# Size of a grid that guarantees that at least one square of the grid is contained within a given circle.

Given a circle of diameter D, how do you find the dimensions of a 2-dimensional grid that guarantees that at least one grid square is contained entirely within the circle, no matter where on the grid the circle is located?

Edits So far I've tried finding a square that fits within the circle by finding the radius and using the Pythagorean Theorem to find the largest square that fits entirely within the circle, but this only works when the circle and square are centered at the same point.

My latest attempt took the square above (a square inscribed into a circle), and dividing into 8ths. This puts the grid size at (D^2)/16. This feels like it works, but I don't know how to find a way to prove it.

• Do you have any ideas? A lower and upper bound, perhaps? – Arthur Mar 8 '18 at 18:32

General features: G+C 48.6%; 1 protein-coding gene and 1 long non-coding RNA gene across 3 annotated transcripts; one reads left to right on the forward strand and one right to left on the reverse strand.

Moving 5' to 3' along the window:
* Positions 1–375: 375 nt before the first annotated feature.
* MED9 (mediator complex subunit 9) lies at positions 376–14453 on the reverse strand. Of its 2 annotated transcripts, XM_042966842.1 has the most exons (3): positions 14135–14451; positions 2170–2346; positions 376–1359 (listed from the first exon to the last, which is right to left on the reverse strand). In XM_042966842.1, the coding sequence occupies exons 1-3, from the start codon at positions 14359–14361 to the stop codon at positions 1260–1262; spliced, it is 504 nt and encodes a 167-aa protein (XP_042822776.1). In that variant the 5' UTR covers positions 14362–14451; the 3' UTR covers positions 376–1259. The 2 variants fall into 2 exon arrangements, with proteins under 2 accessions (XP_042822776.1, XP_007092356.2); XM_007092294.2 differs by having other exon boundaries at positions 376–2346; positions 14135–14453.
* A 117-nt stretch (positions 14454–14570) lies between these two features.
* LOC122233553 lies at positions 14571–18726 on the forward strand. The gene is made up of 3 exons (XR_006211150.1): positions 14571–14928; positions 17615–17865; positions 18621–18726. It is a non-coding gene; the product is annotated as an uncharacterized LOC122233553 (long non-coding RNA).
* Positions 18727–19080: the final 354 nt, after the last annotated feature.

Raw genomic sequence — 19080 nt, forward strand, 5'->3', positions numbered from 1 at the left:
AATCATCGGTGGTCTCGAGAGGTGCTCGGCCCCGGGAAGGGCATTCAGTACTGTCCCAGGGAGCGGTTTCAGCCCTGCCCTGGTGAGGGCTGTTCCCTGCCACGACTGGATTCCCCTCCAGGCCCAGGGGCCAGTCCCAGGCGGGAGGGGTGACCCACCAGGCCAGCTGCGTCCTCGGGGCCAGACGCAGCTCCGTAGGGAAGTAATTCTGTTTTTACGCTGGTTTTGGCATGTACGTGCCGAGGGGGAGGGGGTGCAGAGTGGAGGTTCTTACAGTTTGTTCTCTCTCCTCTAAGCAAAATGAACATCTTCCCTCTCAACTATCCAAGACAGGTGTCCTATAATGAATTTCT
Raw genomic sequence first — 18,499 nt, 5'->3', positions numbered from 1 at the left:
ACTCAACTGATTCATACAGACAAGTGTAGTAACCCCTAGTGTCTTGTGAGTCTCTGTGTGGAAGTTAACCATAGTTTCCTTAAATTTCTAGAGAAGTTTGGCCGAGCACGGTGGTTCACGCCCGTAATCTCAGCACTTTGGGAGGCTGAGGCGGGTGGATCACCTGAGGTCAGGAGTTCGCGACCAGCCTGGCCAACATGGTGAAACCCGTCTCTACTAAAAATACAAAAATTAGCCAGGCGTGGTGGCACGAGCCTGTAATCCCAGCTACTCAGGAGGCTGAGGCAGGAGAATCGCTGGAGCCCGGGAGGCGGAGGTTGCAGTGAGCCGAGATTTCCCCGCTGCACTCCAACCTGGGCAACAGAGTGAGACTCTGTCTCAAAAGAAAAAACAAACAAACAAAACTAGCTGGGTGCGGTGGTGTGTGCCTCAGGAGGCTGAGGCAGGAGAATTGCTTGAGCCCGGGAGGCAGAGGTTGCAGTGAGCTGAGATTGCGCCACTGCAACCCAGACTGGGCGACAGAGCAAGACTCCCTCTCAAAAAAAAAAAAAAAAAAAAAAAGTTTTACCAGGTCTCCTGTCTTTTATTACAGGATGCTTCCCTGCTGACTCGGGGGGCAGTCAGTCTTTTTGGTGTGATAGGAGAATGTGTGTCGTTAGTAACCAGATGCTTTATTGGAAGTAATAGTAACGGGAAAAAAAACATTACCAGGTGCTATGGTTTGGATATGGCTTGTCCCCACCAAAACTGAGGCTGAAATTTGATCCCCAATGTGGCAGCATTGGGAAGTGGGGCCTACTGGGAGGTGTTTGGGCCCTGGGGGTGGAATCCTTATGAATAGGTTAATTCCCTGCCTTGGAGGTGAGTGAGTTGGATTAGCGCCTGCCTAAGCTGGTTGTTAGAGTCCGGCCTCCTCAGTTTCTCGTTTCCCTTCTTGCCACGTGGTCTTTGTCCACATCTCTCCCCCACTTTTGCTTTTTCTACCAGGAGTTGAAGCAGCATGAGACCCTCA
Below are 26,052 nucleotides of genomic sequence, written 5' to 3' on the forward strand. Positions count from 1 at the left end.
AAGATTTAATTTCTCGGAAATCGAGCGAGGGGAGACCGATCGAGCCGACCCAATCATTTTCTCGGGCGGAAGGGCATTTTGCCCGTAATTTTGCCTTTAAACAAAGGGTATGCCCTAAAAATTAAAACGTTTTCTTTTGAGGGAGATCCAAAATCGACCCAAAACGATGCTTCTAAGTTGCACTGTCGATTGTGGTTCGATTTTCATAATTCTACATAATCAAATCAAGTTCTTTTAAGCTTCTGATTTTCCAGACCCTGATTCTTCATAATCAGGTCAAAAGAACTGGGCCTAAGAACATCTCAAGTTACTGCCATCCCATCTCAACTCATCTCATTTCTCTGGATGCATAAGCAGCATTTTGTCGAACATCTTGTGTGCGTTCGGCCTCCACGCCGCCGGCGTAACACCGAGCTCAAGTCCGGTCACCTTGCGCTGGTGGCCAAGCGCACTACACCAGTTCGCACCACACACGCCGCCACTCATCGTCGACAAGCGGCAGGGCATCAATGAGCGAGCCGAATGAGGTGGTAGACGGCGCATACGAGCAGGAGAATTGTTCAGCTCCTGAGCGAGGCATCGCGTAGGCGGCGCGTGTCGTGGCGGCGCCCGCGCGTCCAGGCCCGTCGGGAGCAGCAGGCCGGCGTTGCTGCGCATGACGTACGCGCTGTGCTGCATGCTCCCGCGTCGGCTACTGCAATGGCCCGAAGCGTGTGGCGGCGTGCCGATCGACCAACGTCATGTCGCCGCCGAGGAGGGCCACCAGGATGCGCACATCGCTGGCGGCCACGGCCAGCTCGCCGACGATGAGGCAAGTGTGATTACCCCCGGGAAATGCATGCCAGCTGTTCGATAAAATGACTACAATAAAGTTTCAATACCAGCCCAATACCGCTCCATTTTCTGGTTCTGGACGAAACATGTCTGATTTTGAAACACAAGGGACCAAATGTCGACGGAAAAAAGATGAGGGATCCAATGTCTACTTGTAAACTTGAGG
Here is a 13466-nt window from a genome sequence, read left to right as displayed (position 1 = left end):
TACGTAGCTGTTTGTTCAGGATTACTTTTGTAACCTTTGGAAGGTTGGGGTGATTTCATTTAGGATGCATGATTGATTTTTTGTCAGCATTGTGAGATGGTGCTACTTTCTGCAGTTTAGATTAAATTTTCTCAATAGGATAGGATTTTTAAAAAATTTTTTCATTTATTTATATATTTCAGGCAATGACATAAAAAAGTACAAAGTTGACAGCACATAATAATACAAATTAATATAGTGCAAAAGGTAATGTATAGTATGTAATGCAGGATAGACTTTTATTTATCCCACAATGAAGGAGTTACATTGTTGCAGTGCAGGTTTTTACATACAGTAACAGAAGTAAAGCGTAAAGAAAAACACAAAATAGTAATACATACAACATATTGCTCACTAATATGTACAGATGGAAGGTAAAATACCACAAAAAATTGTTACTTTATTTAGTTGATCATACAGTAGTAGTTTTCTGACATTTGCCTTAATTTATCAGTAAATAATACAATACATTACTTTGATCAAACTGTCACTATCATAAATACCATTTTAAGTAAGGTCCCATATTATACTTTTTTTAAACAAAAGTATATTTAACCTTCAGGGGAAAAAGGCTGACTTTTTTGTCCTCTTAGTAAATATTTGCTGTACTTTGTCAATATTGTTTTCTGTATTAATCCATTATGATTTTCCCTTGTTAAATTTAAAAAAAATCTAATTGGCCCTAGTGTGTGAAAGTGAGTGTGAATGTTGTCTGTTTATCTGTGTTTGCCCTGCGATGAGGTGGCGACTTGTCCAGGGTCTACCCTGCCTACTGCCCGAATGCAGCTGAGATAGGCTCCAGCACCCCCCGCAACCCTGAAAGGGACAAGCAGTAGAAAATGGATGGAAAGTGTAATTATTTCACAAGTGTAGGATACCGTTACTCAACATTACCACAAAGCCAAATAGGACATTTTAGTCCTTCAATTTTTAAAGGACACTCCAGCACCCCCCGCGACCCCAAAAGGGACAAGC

• Worst case scenario the diagonal of the square is $D/2$, so the side is $D/(2\sqrt2)$ – Arnaud Mortier Mar 8 '18 at 18:32
• Give us more details about what you have tried and more details about the problem itself. – Mehrdad Zandigohar Mar 8 '18 at 18:36
• @ArnaudMortier The problem with that is it only works if the square and the circle are centered at the same point. – MailOrderBobcat Mar 8 '18 at 18:39
• And I claim that this is the worst that can happen. Edit: I think that you misinterpreted my post. – Arnaud Mortier Mar 8 '18 at 18:49

Let $\ell=2a$ be the grid size and $r={d\over2}$ be the radius of the disc $D$. We may assume $D$ centered at $O=(0,0)$. The grid squares $Q_i$ have centers $(u_i,v_i)$. The square $Q_i$ is contained in $D$ iff $$\bigl(|u_i|+a\bigr)^2+\bigl(|v_i|+a\bigr)^2\leq r^2\ .\tag{1}$$ Now we can always find a center $(u_i,v_i)$ with $|u_i|\leq a$, $\>|v_i|\leq a$, but cannot rely on having $<$ in one of these inequalities. It follows that we need $$(2a)^2+(2a)^2\leq r^2$$ in order to guarantee the existence of a center $(u_i,v_i)$ satisfying $(1)$. Therefore the grid size $\ell$ has to satisfy $$\ell\leq{d\over 2\sqrt{2}}$$ in order to make sure that we have a grid square $Q_i\subset D$.